Many people sign their estate planning documents, file them away and forget about them. As things change in our lives or as tax laws change, these estate planning documents may become outdated. For example, people who are appointed for important positions, such as successor personal representatives or trustees, or as guardians, may no longer be able to serve. In some cases, provisions for children may no longer meet the children's needs or the intended desires for the estate plan. Estate plans must be updated and maintained to stay current and relevant.
Maintaining Your Trust
More people today use trusts in their estate planning. When a trust is designed and created, it reflects existing client conditions and known circumstances in the law and tax code. Inevitable changes in the law, tax code, the client's family, and financial circumstances affect how appropriate the trust plan remains. Without routine updating, estate plans often fail to achieve the very goals the trust documents were intended to accomplish. In order to receive the full benefit of your plan, it is important to review your trust with an attorney to ensure that all assets work as intended and your estate plan is up to date.
Funding Your Trust
For a trust to work properly, it must be funded. Trust funding is accomplished by changing asset title, beneficiary designations, or both. Every time new assets are acquired or old assets disposed of, the trust assets should be reviewed. Unfunded trusts can result in the trust plan failing to meet the very objectives it was designed to accomplish.
Avoiding Funding Pitfalls
Many hazards plague the trust funding process. Clients who attempt to fund their trusts without professional guidance or legal expertise run the risk of committing costly harm and, unfortunately, sometimes irreparable damage.
Some of the most dangerous trust funding pitfalls include:
• Using a Quit Claim Deed to fund real property to a trust.
Consequence: This strategy may void your title insurance policy on the parcel being funded.
• Changing ownership on any qualified retirement plans [e.g. IRAs, 401(k)s, 403(b)s etc.] to a Living Trust.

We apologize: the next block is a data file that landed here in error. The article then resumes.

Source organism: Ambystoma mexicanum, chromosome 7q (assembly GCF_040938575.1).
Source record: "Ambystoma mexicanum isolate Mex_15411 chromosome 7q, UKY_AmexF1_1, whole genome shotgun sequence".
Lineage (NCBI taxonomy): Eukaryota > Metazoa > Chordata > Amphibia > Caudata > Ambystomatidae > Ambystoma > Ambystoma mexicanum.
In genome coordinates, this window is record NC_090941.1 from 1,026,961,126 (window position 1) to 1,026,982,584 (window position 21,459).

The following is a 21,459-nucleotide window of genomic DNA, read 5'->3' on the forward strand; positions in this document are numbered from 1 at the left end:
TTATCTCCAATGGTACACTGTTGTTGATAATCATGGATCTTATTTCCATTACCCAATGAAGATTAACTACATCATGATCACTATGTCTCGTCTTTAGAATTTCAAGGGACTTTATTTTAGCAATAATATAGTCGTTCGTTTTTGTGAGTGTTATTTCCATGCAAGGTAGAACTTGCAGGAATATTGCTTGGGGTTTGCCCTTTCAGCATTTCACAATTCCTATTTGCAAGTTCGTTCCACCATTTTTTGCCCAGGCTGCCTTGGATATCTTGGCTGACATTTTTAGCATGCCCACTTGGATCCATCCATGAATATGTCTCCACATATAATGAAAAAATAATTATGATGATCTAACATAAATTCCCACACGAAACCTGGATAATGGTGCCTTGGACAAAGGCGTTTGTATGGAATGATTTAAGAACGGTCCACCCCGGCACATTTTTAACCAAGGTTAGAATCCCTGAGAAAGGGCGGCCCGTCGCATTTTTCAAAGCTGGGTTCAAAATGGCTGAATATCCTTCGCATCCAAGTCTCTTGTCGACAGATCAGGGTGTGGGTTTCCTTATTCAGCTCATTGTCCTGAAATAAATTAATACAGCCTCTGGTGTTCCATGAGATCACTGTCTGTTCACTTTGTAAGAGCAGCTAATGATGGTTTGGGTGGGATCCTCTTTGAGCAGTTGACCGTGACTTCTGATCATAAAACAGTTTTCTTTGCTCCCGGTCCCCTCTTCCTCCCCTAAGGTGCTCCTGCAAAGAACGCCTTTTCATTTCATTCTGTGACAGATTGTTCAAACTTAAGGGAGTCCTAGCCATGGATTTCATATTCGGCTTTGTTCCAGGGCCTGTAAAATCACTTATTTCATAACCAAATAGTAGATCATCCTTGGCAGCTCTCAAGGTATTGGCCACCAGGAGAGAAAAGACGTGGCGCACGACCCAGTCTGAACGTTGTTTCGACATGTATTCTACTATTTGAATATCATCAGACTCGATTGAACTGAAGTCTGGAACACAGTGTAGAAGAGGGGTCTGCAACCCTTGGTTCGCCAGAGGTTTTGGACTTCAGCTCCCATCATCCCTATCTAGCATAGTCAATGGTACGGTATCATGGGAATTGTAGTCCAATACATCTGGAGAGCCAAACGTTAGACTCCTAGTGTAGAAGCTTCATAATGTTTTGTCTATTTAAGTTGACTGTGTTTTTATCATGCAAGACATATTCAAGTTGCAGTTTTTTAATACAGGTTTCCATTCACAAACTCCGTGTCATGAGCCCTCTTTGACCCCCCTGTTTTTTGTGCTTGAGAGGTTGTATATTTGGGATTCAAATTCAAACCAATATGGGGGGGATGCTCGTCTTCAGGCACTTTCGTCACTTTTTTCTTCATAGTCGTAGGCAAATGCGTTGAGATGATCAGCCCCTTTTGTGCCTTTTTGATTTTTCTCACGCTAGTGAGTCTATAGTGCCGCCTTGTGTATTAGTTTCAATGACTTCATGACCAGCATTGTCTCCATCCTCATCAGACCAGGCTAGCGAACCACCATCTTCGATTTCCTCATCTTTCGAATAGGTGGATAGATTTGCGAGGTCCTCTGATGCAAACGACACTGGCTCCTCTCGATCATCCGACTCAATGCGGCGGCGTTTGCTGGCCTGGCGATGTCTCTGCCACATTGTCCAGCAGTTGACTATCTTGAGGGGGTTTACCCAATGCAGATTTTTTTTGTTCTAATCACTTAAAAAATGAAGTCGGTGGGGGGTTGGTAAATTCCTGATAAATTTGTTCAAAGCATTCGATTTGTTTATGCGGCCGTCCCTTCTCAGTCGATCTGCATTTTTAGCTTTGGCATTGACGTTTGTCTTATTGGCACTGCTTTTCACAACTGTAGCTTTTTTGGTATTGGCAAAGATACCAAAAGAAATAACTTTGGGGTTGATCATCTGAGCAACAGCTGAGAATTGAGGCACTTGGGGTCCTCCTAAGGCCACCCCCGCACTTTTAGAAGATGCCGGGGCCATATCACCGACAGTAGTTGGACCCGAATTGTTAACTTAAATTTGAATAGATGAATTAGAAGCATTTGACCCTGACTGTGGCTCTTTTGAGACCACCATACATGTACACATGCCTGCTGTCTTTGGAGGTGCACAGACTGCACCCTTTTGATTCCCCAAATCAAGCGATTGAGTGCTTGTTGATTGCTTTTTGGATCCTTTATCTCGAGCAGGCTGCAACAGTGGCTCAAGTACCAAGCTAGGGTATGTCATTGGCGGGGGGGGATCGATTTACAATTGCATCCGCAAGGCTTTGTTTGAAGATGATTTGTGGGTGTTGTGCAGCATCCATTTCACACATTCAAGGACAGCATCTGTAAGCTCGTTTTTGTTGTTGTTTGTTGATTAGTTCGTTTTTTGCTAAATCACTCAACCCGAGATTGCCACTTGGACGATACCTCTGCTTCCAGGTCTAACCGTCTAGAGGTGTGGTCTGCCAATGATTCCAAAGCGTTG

Consequence: The IRS will consider this transfer to be a total and complete withdrawal of your retirement plan, resulting in the entire plan amount being treated as taxable income.
• Not adding your trust as an "additional insured" to your property and casualty insurance policy.
Consequence: This omission may cause your insurance not to be effective for the property it insures.
• Not obtaining lenders consents when retitling property.
Consequence: This may trigger a "due on transfer" provision and your total mortgage or loan balance may be immediately due in full.
Funding Specific Assets
When transferring assets to your trust, it's important to be knowledgeable about how various types of assets are best funded and then coordinate that with the custom goals of your estate plan. For example, in some cases it is advisable to change ownership by re-titling the asset to the trust. With other assets, it's wise to change only beneficiary designations. In some circumstances it may be prudent to change both. Being informed about these matters is only part of the process.
Other important factors to consider include:
• How to draft legally sound trust funding transfer documents
• How to obtain and accurately complete company-specific transfer forms required by many financial institutions
• How to identify and provide the trust documentation required by financial companies in order to fund the asset properly
• How to secure written verification documenting that an asset has in fact been properly transferred to the trust
Miller, Miller & Canby's estate planning attorneys offer estate plan reviews and assistance with trust maintenance. Miller, Miller & Canby has assisted clients with estate & tax planning for more than 65 years. Glenn Anderson leads the Business & Tax and Estates & Trusts practice groups at Miller, Miller & Canby. As both a CPA and a practicing attorney, he has developed a recognized expertise in taxation law. Please feel free to contact Glenn or any of the estate planning attorneys at Miller, Miller & Canby with your estate & tax planning needs. Learn more about Miller, Miller & Canby's Estates & Trusts practice here.